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Article Archives: Oregon

Small Loans, Big Returns
Ways to Work (WtW) is a nonprofit, community development financial institution that helps lower-income people. WtW is designed to help borrowers attain financial independence and advance economically by having money to purchase dependable used cars to get to work or school. Since 1996, WtW has originated nearly 12,000 loans for more than $31 million and the average auto loan amounts to an average $3,400. Results of a 2006 WtW evaluation indicate that borrowers reported an average increase of 41 percent in their take-home pay. In addition, 67 percent of WtW borrowers report that they have used conventional financial services subsequent to receiving their WtW loans.

Headquartered in Milwaukee, WtW makes its loans from 43 offices in 21 states: California, Delaware, Florida, Hawaii, Illinois, Indiana, Louisiana, Maryland, Michigan, Minnesota, Missouri, New York, North Carolina, Ohio, Oregon, Pennsylvania, South Dakota, Texas, Virginia, Washington, and Wisconsin.

WtW offices are located in social service agencies affiliated with the Alliance of Children and Families (ACF). ACF agencies screen and provide financial education to borrowers and service the loans. WtW local offices provide financial education to more than three persons for every individual who receives a loan. Investors in WtW include several national foundations, the Community Development Financial Institution Fund of the U.S. Treasury Department, local United Way offices, and financial institutions. Banks can be involved by investing in the national WtW loan fund, by referring to local WtW offices prospective borrowers who do not meet conventional credit criteria, by participating in local WtW loan committees, and by providing grants and in-kind donations to WtW.

For more information, contact President Jeff Faulkner at (414) 359-1448 ext. 2, e-mail him, or visit his Web site.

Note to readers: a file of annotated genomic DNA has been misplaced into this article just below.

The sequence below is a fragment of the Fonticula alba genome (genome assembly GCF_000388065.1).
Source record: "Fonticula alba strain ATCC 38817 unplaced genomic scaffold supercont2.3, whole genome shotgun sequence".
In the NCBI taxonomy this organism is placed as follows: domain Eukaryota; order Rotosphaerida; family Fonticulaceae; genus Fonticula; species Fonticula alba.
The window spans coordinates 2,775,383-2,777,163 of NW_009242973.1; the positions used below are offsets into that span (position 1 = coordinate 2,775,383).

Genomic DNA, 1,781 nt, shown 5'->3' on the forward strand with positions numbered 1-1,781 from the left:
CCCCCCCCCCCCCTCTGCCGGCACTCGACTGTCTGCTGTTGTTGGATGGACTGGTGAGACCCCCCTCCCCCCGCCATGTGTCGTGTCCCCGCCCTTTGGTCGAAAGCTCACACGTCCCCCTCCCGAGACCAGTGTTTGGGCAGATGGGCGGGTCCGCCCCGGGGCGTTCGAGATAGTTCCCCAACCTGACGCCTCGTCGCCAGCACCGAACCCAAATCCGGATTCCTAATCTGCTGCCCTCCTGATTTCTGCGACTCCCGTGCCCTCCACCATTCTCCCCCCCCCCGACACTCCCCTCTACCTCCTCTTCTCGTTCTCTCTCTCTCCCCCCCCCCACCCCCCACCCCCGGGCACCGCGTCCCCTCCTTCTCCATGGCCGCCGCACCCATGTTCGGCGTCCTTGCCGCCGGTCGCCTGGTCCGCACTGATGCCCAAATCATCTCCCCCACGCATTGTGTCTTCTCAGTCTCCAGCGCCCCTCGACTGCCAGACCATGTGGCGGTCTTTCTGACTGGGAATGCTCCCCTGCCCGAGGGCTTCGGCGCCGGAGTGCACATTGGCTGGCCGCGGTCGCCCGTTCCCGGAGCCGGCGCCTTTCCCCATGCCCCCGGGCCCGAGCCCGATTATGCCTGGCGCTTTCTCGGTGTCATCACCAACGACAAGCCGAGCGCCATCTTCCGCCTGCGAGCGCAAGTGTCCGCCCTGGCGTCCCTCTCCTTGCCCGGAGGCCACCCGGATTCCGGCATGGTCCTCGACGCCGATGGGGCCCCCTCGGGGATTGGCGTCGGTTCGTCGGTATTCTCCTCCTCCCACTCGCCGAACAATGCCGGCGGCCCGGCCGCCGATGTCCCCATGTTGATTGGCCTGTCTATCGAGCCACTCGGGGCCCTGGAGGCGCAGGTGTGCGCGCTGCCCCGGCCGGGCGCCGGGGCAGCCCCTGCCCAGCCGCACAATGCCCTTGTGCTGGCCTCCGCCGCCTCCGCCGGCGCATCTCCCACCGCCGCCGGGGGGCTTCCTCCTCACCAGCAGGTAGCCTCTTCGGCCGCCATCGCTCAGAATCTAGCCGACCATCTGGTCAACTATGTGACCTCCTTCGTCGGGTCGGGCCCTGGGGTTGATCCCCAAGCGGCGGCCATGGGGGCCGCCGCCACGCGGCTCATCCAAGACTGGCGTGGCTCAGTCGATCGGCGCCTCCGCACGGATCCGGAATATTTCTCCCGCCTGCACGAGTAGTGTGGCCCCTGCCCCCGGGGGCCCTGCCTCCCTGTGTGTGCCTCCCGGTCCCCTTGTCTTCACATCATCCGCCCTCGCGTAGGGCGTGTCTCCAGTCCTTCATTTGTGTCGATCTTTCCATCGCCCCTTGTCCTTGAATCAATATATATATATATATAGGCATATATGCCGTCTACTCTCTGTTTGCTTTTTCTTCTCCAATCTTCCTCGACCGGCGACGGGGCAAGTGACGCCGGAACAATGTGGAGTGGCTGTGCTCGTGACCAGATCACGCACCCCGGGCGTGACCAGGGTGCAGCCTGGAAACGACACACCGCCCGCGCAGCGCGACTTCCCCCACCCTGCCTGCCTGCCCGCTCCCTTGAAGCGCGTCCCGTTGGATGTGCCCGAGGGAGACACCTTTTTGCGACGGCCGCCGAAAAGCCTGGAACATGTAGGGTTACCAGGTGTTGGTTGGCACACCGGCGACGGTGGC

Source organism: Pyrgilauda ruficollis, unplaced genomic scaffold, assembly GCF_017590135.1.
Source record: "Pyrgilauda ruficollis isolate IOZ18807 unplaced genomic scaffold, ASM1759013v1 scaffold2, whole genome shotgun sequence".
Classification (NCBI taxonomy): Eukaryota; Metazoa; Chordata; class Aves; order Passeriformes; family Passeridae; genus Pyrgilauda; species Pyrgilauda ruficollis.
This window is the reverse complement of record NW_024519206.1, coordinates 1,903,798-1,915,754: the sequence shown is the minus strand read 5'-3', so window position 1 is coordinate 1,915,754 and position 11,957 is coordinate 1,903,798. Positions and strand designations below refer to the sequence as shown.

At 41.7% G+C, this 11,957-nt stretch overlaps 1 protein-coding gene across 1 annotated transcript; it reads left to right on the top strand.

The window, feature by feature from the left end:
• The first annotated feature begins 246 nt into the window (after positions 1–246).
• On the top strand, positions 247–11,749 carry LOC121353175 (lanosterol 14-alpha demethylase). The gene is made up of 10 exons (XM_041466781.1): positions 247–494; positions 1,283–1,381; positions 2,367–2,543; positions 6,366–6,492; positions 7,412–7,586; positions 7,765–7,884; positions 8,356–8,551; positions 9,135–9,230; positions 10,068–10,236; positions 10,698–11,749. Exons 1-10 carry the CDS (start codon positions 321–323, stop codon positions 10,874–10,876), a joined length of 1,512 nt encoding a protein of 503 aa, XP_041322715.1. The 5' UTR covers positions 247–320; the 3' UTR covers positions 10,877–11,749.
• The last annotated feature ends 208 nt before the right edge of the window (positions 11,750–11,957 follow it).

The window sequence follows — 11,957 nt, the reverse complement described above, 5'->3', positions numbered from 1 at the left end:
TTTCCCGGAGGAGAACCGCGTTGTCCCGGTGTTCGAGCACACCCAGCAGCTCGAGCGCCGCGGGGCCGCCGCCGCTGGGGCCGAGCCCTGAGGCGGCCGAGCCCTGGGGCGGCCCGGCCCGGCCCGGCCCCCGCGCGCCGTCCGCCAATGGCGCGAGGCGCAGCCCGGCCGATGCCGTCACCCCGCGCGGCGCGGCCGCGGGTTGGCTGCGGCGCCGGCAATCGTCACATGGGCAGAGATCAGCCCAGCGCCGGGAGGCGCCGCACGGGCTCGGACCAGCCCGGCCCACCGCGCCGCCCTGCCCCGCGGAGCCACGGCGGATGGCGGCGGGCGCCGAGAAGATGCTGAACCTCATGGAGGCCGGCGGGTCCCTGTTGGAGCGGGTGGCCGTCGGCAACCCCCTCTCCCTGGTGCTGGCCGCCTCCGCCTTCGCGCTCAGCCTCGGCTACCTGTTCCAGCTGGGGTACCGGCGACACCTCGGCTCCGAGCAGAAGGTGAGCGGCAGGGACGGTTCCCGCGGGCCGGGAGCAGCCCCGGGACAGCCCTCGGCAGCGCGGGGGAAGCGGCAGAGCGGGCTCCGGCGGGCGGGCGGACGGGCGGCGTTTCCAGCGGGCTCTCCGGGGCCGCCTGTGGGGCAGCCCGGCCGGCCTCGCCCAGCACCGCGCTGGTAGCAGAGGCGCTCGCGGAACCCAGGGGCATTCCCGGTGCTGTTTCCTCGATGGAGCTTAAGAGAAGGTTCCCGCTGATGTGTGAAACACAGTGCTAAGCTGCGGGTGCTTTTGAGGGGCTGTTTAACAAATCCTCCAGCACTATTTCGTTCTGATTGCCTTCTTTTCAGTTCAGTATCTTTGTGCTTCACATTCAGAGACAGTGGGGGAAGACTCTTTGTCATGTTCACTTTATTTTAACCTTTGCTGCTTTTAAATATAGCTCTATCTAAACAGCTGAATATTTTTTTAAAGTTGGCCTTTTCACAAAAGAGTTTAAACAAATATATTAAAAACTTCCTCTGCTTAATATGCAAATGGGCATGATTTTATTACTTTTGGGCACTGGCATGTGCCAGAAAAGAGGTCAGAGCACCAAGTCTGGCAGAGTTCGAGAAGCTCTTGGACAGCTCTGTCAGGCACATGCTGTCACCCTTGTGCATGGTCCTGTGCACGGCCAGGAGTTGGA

[Community Developments Investments, Fall 2008]

REACH CDC in Portland, Oregon
REACH CDC Inc. is one of the most successful affordable housing providers in Portland, Oregon. REACH focuses on providing affordable rental housing targeted at low-income residents of Portland, many of whom were previously homeless.

The projects range from single-room-occupancy structures and multifamily properties to single-family housing. REACH develops and manages its projects throughout the city. Since its inception in 1986, REACH has added more than 1,000 units to the city's affordable housing stock. However, the organization is considering expanding its services into the surrounding areas.

In addition to its housing efforts, REACH runs a home-repair program called the Community Builders Program for homeowners who have low income or are disabled. To date, more than 3,500 repairs have been provided for more than 1,000 families. REACH also provides other services for its tenants including job training and an individual development account or IDA program for its teen residents called YouthSave, which provides financial literacy and matched savings accounts.

REACH's program support comes from public and private partnerships including loans, investments, such as equity equivalent investments, and grants from local government, financial institutions, and philanthropic organizations. The organization continues to entertain new partnership opportunities especially in construction and permanent financing for new developments.

For more information, visit the Web site.

RARE Helps Rural Communities
Resource Assistance for Rural Environments (RARE), administered through the University of Oregon, is a program aimed at helping rural communities improve their capacity to impact economic, social, and environmental conditions by providing trained graduate students who will live and work there for a year. RARE is currently supported through grants from several state and federal agencies, with each participating community providing $17,000 of the approximately $37,000 needed to place, train, and support a full-time RARE participant.

For more information, please visit RARE's Web site
[Published in News from the Districts, Community Developments, Spring 2003]